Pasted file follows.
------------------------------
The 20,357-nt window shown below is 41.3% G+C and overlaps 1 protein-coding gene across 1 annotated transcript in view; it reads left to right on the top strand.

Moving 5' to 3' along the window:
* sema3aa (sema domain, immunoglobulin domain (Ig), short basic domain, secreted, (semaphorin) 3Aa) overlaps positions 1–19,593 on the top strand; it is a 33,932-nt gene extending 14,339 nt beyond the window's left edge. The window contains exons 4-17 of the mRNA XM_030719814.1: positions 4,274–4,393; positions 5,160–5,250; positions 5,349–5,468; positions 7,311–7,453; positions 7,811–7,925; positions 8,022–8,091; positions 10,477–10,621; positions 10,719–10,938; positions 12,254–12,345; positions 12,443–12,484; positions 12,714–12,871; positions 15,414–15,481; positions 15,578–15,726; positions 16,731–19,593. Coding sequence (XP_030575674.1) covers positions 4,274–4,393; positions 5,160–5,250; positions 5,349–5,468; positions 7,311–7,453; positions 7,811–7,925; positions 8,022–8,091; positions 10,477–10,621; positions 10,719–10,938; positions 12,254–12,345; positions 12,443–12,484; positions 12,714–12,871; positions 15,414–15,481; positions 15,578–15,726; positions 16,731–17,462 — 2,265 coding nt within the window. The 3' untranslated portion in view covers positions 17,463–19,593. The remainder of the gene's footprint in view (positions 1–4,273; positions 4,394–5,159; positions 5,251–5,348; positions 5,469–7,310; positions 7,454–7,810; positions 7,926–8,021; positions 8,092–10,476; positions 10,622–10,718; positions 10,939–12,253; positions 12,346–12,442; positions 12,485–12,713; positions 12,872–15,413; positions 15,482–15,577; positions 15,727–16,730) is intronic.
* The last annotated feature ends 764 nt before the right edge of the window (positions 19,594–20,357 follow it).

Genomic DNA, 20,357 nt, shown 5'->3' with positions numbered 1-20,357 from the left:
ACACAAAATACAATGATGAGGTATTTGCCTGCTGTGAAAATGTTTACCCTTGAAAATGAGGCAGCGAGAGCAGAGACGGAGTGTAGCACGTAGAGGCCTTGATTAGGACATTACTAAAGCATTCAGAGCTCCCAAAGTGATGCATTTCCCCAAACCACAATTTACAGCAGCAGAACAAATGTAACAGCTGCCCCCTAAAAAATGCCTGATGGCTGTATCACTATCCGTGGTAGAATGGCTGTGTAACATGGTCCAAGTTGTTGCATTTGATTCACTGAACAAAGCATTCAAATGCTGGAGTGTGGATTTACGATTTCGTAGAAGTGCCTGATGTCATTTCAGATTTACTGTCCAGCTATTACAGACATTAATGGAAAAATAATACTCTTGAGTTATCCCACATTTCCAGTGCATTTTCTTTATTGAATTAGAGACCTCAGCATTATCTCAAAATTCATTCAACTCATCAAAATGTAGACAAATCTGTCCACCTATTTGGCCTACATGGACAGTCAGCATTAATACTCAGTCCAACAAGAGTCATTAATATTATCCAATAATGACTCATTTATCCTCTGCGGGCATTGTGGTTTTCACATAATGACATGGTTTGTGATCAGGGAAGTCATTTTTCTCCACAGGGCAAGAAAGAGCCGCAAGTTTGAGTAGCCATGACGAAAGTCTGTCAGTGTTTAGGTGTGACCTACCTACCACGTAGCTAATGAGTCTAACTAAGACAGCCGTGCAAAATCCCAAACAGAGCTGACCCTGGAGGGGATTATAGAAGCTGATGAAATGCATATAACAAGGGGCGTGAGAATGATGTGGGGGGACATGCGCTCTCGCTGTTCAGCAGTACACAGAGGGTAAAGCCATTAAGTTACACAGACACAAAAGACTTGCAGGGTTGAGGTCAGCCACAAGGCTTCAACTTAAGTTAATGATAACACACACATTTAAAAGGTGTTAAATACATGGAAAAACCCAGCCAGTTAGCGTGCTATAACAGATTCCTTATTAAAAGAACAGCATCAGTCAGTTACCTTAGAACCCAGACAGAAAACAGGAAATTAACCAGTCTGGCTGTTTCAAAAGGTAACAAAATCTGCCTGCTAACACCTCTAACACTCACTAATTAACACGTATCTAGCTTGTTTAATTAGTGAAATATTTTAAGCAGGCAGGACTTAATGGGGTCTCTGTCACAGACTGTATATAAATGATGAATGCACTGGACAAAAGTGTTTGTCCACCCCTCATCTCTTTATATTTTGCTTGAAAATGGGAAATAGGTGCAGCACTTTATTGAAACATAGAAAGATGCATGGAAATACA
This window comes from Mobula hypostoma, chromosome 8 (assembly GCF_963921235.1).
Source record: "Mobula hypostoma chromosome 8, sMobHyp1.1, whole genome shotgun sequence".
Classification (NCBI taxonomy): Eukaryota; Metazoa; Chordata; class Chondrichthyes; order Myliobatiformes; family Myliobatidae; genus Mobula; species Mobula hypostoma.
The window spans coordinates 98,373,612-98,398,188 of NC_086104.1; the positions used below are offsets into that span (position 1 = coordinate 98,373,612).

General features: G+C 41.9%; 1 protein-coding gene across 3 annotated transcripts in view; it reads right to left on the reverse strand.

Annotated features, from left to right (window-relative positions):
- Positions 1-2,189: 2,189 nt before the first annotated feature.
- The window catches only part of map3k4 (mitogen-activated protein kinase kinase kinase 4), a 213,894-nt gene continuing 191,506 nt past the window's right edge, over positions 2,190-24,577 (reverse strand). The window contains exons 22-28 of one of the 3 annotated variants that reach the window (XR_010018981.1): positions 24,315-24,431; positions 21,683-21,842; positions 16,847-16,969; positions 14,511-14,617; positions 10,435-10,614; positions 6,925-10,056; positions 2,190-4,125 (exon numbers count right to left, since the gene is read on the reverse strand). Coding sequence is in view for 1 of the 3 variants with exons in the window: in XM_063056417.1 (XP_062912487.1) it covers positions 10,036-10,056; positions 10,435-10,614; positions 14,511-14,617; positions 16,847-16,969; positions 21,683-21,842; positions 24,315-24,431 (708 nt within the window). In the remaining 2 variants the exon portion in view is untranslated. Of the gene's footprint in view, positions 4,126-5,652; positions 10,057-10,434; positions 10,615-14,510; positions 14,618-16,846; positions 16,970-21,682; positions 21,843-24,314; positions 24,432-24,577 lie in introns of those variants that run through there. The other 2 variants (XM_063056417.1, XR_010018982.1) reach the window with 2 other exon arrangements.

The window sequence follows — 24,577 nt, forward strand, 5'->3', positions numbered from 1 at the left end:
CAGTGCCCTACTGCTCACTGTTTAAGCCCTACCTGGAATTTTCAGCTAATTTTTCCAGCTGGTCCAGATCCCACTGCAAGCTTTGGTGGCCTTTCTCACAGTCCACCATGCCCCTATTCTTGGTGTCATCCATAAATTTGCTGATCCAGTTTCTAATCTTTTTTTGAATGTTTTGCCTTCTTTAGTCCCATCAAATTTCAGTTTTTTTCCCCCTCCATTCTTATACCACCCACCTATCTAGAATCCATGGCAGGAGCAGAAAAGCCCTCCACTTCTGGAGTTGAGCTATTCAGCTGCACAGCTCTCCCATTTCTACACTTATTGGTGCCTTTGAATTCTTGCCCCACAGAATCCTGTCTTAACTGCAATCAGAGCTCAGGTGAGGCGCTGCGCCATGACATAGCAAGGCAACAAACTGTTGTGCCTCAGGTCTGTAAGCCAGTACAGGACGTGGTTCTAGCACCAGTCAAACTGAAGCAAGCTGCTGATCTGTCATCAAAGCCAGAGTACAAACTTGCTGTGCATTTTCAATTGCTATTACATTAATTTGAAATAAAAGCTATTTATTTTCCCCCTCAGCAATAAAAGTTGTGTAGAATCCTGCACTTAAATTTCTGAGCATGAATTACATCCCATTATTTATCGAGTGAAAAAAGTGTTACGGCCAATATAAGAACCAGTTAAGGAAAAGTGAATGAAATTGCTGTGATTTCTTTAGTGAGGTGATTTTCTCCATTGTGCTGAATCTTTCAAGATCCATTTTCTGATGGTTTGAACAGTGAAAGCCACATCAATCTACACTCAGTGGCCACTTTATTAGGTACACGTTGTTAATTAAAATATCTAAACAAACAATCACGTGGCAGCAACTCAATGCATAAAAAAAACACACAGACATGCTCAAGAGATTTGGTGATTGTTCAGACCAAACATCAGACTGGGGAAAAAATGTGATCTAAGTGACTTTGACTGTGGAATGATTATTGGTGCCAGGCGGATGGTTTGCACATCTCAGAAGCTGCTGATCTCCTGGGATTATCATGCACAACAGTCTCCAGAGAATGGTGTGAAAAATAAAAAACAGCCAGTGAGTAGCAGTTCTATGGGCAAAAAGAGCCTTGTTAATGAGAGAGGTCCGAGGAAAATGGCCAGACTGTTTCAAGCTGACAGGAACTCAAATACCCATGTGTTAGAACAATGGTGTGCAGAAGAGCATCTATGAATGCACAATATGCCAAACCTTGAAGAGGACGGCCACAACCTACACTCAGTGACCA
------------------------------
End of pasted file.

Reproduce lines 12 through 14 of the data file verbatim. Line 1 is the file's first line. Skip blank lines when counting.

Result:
Annotated features, from left to right (window-relative positions):
- Positions 1-2,189: 2,189 nt before the first annotated feature.
- The window catches only part of map3k4 (mitogen-activated protein kinase kinase kinase 4), a 213,894-nt gene continuing 191,506 nt past the window's right edge, over positions 2,190-24,577 (reverse strand). The window contains exons 22-28 of one of the 3 annotated variants that reach the window (XR_010018981.1): positions 24,315-24,431; positions 21,683-21,842; positions 16,847-16,969; positions 14,511-14,617; positions 10,435-10,614; positions 6,925-10,056; positions 2,190-4,125 (exon numbers count right to left, since the gene is read on the reverse strand). Coding sequence is in view for 1 of the 3 variants with exons in the window: in XM_063056417.1 (XP_062912487.1) it covers positions 10,036-10,056; positions 10,435-10,614; positions 14,511-14,617; positions 16,847-16,969; positions 21,683-21,842; positions 24,315-24,431 (708 nt within the window). In the remaining 2 variants the exon portion in view is untranslated. Of the gene's footprint in view, positions 4,126-5,652; positions 10,057-10,434; positions 10,615-14,510; positions 14,618-16,846; positions 16,970-21,682; positions 21,843-24,314; positions 24,432-24,577 lie in introns of those variants that run through there. The other 2 variants (XM_063056417.1, XR_010018982.1) reach the window with 2 other exon arrangements.